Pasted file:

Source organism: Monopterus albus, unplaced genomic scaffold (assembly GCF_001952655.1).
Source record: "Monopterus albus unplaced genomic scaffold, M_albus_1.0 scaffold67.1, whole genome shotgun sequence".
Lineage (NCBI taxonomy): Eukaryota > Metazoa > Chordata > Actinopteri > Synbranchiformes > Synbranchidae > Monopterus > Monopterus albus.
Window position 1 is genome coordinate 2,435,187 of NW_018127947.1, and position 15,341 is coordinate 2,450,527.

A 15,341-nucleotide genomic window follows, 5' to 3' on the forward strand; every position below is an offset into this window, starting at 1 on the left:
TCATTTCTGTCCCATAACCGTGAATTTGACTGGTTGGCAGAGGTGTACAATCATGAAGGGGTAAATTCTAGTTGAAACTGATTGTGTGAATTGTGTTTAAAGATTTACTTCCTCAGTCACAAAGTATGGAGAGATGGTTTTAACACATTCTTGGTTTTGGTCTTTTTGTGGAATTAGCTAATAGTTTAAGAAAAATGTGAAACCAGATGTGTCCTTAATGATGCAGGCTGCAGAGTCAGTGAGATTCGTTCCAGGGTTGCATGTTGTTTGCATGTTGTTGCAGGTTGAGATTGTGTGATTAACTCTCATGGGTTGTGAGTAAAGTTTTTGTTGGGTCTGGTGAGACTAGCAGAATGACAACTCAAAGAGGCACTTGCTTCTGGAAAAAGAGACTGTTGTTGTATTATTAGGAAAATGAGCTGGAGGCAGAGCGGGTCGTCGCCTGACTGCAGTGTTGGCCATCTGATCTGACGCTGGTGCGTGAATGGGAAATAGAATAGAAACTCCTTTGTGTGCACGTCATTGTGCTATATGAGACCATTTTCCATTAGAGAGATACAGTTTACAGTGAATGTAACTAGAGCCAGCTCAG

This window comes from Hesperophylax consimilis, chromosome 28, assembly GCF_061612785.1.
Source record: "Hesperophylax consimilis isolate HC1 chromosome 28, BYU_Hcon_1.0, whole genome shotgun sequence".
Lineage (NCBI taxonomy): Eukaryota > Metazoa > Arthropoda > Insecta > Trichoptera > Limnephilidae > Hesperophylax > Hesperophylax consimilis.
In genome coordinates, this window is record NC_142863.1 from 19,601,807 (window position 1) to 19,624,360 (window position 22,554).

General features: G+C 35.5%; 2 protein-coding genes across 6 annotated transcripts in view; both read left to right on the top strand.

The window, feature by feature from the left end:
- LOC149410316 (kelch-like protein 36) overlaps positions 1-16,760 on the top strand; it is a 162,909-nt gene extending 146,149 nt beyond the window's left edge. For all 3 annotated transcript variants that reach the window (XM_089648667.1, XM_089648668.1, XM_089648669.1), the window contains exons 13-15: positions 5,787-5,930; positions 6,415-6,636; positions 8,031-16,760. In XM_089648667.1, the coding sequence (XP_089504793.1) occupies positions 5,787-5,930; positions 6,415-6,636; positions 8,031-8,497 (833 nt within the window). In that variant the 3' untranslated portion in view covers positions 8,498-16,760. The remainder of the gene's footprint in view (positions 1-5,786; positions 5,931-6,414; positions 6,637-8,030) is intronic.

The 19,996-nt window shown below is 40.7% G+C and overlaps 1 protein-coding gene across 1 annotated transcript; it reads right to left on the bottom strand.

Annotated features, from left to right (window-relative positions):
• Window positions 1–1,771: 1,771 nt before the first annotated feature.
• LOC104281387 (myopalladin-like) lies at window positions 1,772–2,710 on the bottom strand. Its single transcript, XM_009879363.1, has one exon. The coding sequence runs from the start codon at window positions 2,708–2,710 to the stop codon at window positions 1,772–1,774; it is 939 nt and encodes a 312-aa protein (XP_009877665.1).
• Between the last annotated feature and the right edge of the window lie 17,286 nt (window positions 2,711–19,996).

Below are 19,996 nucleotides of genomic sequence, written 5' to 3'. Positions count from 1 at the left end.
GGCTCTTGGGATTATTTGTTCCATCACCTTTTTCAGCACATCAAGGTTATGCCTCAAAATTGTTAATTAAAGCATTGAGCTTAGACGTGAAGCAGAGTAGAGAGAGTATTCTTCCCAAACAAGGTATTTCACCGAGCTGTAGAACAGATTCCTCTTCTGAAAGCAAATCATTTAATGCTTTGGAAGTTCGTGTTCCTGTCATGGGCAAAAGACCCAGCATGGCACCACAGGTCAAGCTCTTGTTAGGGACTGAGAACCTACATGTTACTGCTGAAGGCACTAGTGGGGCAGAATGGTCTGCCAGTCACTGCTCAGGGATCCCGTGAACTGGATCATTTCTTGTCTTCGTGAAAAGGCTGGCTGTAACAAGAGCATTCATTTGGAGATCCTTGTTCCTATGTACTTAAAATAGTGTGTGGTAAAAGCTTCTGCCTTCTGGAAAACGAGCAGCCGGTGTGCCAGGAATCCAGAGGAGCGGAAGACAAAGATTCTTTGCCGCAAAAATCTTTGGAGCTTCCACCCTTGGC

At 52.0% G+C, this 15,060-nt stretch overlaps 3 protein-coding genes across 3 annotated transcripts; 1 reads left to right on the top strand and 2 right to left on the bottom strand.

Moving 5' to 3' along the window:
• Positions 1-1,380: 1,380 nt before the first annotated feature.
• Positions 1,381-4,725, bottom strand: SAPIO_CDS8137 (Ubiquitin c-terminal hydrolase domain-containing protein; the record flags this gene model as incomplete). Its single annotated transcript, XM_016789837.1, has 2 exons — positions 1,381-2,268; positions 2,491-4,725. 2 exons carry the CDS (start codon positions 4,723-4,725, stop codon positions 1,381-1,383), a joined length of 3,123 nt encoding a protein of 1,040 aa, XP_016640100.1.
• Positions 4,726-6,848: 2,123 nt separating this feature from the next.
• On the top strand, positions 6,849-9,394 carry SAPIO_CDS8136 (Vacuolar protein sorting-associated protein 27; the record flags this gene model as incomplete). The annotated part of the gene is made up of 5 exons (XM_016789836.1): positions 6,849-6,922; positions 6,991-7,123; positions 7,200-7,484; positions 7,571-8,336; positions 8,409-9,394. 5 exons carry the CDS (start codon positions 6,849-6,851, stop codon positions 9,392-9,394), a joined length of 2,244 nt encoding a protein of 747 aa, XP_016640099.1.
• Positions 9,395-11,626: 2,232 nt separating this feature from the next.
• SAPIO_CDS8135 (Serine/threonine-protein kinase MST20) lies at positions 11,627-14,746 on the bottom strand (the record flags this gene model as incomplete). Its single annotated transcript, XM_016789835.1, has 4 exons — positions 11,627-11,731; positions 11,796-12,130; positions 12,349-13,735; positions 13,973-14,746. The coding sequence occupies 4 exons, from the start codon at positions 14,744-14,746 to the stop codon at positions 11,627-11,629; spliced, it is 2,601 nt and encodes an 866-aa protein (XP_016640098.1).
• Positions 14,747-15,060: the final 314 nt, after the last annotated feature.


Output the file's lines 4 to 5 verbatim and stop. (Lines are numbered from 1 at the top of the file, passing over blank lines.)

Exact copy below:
Window position 1 is genome coordinate 2,435,187 of NW_018127947.1, and position 15,341 is coordinate 2,450,527.

A 15,341-nucleotide genomic window follows, 5' to 3' on the forward strand; every position below is an offset into this window, starting at 1 on the left: